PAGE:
Jim Irsay has been talking this offseason, albeit in a code only Irsay fans would appreciate, about bringing in a "whopper" signing of a wide receiver. Many had speculated that it would be Victor Cruz, but just yesterday, we learned that it was someone better…or, someone who was at least drafted higher. Darrius Heyward-Bey, the former #7 overall pick in the 2009 NFL Draft, has agreed to a one-year deal with the Indianapolis Colts.
At first thought, this is less a "whopper" and more of a "whopper jr." But, Heyward-Bey might be the sneakiest offseason move yet. At just 26 years old, "Hey Bey Bey" (c'mon, don't tell me that you already forgot the amazing single "Ay Bay Bay" by Hurricane Chris) has a lot of room to grow. He may not be the most talented receiver, but he also hasn't had the best quarterbacks in the league throwing him the ball.
In his short career, his QBs have consisted of JaMarcus Russell, Bruce Gradkowski, Jason Campbell, and Carson Palmer. Other than Palmer, you couldn't make much of a case to call any of those quarterbacks even mediocre. Now, he will get the chance to catch passes from Andrew Luck, last year's #1 overall pick, who brought the Colts from 2-14 to 11-5 in just one season. Some may call Luck great already, which may be a bit ambitious, but even his biggest critics wouldn't say he's worse than Palmer at this stage.
Last year, Luck was asked to throw the ball 627 times, good for 5th most in the NFL. Let me explain: he was asked to throw the ball 627 times to wide receivers like T.Y. Hilton, Donnie Avery, and a pair of rookie tight ends. Yes, he had future Hall of Fame receiver Reggie Wayne, but you can't throw to the same guy every time. Heyward-Bey is the perfect complement to Wayne (would it be too ambitious to make a Batman/Robin joke? We're dealing with a "Wayne" here!).
Wayne, a route-runner by trade who knows how to find open space, has gotten a little too old (he turns 35 this season) to run deep routes. Luckily, Heyward-Bey's specialty is the deep route. Some would argue that running a streak is his only move, but that's another argument for another time. At the end of the day, the Colts just got one of the fastest receivers in the NFL (he ran a 4.25 40 time in the NFL Combine, good for 2nd fastest in history) for almost no money or commitment.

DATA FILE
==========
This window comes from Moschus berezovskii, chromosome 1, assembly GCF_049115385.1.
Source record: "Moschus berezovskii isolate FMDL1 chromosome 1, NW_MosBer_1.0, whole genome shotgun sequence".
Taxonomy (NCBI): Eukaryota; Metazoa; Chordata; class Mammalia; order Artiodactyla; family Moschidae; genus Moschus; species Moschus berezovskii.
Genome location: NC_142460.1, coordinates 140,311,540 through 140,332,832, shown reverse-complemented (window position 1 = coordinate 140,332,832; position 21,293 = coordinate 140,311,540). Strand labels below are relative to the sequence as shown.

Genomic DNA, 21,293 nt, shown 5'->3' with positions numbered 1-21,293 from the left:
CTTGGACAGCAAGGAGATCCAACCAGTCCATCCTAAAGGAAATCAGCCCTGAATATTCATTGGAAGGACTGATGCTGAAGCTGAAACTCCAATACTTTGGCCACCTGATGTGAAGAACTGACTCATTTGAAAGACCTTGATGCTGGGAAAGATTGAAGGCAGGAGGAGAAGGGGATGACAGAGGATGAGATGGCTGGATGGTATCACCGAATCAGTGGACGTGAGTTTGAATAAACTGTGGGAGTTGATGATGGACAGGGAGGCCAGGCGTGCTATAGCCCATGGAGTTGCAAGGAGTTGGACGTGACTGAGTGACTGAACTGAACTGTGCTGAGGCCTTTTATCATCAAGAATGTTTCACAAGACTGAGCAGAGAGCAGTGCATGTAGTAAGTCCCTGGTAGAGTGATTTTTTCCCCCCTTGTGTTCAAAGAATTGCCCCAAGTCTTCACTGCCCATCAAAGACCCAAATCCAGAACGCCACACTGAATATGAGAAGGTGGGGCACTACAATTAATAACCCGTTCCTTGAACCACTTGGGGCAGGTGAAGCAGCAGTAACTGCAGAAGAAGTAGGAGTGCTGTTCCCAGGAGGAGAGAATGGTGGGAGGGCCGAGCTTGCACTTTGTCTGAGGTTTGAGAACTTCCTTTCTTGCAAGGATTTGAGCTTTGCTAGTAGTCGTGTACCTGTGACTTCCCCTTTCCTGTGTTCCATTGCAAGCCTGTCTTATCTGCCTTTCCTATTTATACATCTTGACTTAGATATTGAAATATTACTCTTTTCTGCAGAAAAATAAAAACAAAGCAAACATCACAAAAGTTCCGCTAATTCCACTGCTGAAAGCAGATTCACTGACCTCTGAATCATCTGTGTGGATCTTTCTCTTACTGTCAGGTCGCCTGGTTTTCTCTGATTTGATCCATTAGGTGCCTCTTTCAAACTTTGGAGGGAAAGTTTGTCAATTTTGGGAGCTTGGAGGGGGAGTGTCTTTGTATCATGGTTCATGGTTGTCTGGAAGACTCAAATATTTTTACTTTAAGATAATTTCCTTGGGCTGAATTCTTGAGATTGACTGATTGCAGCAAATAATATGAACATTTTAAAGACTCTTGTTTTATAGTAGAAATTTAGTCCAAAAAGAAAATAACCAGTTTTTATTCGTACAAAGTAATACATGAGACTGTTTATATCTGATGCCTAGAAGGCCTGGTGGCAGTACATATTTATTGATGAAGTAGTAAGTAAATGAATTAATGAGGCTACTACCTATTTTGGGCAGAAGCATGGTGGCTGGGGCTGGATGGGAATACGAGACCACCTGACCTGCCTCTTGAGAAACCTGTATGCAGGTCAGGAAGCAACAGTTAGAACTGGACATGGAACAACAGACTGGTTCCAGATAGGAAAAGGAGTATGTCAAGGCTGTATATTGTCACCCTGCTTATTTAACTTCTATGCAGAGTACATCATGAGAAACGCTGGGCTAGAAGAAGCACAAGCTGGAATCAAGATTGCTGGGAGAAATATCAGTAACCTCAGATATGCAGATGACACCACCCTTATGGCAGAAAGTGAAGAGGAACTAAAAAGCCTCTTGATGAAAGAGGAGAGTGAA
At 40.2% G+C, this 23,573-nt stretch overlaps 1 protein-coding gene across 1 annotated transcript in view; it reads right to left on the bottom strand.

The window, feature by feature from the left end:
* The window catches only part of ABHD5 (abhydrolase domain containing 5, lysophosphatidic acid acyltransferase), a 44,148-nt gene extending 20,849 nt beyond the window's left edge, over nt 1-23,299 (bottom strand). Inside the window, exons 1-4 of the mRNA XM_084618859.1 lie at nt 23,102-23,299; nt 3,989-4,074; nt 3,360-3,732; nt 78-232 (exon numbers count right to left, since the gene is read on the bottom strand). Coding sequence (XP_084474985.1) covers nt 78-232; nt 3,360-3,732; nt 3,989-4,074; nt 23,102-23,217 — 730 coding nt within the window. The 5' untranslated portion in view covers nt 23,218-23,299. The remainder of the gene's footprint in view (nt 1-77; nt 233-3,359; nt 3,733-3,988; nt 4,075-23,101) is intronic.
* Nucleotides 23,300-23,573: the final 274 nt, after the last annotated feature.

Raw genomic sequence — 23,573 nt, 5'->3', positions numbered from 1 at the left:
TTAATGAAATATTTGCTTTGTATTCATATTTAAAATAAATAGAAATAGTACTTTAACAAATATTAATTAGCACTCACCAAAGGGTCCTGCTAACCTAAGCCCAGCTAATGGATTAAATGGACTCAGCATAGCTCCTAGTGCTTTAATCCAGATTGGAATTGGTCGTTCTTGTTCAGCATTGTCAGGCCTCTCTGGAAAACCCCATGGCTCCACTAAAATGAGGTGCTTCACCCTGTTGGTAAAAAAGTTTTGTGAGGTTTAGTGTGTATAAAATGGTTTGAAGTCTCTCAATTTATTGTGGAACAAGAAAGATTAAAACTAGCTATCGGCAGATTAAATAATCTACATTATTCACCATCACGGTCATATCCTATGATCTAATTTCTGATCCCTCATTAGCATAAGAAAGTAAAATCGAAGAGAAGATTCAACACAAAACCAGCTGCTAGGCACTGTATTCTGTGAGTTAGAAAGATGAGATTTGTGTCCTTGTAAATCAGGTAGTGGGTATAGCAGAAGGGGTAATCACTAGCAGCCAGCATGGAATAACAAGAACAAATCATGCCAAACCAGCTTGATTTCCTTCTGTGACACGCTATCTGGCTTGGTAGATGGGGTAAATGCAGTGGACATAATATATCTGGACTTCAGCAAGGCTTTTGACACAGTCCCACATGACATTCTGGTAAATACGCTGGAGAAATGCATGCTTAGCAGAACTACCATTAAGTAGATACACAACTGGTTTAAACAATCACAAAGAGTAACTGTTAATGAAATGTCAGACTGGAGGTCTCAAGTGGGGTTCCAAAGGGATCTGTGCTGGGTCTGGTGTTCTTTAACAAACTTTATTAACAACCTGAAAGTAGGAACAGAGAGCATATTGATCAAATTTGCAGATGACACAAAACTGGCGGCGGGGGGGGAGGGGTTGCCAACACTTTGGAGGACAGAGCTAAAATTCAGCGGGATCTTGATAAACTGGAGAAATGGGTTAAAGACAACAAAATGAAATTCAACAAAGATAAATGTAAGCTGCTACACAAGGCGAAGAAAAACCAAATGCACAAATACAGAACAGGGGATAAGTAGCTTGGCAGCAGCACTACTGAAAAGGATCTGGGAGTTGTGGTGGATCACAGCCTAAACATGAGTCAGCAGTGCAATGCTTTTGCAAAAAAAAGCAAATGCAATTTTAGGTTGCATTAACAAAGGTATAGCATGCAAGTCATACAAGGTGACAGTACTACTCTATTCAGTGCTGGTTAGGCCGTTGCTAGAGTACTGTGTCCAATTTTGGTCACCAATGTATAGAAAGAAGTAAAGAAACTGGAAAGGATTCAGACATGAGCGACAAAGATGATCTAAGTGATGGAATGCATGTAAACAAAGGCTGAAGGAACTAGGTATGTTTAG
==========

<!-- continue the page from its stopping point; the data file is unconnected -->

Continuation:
A one-year deal worth a maximum of $3 million is a bargain for a player entering his prime with a skill that can't be taught. Here's my bold prediction for Heyward-Bey: he catches 70 passes for 1,000 yards and 6 touchdowns in 2013. If you thought that was bold, you're mistaken. In his best year, 2011, he caught 64 passes for 975 yards and 4 touchdowns. He was playing with Carson Palmer, who threw 13 touchdowns and 16 interceptions that year, compiling a 80.5 passer rating and a 62.6 Total QBR. He was also the only receiver on the team who drew defenders, as Denarius Moore wasn't enough to take any pressure off of him.
In 2011, Heyward-Bey had 115 targets; in 2012, Donnie Avery had 125 targets. If Heyward-Bey replaces Avery's targets in Indy, he will undoubtedly reach those totals and do it easily. Think: Pierre Garcon in 2011. Jim Irsay might not have brought in a "whopper" of a wide receiver. Heyward-Bey could be just another fill-in wide out for a team that many expect might see substantial regression in their win-loss record next year. Or, Heyward-Bey could be a difference maker on a playoff contending team that is only getting better. Either way, one thing is for sure: Andrew Luck cannot wait until his new snack from Burger King arrives.
By: Evan Kendall